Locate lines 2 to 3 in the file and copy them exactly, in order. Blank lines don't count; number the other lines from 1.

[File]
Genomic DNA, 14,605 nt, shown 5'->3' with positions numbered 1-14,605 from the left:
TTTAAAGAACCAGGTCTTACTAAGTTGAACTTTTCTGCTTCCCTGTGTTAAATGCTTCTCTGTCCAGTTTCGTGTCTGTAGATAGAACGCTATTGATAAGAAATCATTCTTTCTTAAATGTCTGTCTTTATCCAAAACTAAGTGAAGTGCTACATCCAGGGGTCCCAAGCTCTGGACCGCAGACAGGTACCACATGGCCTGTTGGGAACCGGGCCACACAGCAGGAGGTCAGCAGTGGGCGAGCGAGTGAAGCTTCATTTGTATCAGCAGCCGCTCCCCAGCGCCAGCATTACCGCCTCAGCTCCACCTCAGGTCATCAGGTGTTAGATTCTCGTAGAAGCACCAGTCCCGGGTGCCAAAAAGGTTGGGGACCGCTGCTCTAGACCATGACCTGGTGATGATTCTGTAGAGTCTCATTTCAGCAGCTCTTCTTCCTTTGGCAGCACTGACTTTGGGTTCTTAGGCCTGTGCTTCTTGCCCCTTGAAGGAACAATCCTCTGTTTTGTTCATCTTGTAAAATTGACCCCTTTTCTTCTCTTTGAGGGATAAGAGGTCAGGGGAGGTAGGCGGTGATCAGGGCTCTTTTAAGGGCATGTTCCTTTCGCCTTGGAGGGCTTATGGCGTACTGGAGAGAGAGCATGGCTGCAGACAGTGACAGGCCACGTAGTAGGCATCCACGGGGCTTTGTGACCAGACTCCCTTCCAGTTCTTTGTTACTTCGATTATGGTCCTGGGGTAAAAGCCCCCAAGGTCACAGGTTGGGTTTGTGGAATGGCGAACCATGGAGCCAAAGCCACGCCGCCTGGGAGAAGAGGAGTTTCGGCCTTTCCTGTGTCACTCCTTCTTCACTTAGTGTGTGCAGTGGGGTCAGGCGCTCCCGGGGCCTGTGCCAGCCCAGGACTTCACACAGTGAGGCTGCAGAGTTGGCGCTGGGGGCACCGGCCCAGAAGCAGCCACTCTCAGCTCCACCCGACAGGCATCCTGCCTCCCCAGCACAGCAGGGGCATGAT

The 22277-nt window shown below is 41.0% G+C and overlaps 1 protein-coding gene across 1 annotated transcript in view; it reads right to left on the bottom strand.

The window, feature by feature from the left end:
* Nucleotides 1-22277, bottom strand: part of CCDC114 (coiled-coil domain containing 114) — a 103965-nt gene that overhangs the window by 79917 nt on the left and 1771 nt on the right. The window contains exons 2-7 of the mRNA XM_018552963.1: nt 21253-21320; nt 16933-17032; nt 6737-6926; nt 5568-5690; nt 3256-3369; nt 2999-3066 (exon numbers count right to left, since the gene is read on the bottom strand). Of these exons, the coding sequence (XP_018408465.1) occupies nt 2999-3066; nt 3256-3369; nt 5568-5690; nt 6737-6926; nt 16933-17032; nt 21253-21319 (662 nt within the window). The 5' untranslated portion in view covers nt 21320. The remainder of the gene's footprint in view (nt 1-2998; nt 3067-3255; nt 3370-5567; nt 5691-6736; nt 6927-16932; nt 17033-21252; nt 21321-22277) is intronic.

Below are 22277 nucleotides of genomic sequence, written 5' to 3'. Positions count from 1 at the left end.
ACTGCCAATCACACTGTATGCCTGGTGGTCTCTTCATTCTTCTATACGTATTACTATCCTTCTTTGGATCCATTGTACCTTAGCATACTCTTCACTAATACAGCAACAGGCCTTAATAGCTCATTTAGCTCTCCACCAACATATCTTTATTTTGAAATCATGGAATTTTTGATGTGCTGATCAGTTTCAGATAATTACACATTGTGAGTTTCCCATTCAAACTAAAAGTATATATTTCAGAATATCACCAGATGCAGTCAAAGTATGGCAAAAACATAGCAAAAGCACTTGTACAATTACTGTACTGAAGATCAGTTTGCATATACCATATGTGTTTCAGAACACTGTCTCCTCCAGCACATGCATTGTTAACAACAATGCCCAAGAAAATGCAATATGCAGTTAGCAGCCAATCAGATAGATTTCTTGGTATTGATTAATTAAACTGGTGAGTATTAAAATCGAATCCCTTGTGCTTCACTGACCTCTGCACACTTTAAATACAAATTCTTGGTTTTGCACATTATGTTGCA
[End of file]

TTTAAAGAACCAGGTCTTACTAAGTTGAACTTTTCTGCTTCCCTGTGTTAAATGCTTCTCTGTCCAGTTTCGTGTCTGTAGATAGAACGCTATTGATAAGAAATCATTCTTTCTTAAATGTCTGTCTTTATCCAAAACTAAGTGAAGTGCTACATCCAGGGGTCCCAAGCTCTGGACCGCAGACAGGTACCACATGGCCTGTTGGGAACCGGGCCACACAGCAGGAGGTCAGCAGTGGGCGAGCGAGTGAAGCTTCATTTGTATCAGCAGCCGCTCCCCAGCGCCAGCATTACCGCCTCAGCTCCACCTCAGGTCATCAGGTGTTAGATTCTCGTAGAAGCACCAGTCCCGGGTGCCAAAAAGGTTGGGGACCGCTGCTCTAGACCATGACCTGGTGATGATTCTGTAGAGTCTCATTTCAGCAGCTCTTCTTCCTTTGGCAGCACTGACTTTGGGTTCTTAGGCCTGTGCTTCTTGCCCCTTGAAGGAACAATCCTCTGTTTTGTTCATCTTGTAAAATTGACCCCTTTTCTTCTCTTTGAGGGATAAGAGGTCAGGGGAGGTAGGCGGTGATCAGGGCTCTTTTAAGGGCATGTTCCTTTCGCCTTGGAGGGCTTATGGCGTACTGGAGAGAGAGCATGGCTGCAGACAGTGACAGGCCACGTAGTAGGCATCCACGGGGCTTTGTGACCAGACTCCCTTCCAGTTCTTTGTTACTTCGATTATGGTCCTGGGGTAAAAGCCCCCAAGGTCACAGGTTGGGTTTGTGGAATGGCGAACCATGGAGCCAAAGCCACGCCGCCTGGGAGAAGAGGAGTTTCGGCCTTTCCTGTGTCACTCCTTCTTCACTTAGTGTGTGCAGTGGGGTCAGGCGCTCCCGGGGCCTGTGCCAGCCCAGGACTTCACACAGTGAGGCTGCAGAGTTGGCGCTGGGGGCACCGGCCCAGAAGCAGCCACTCTCAGCTCCACCCGACAGGCATCCTGCCTCCCCAGCACAGCAGGGGCATGAT

The 22277-nt window shown below is 41.0% G+C and overlaps 1 protein-coding gene across 1 annotated transcript in view; it reads right to left on the bottom strand.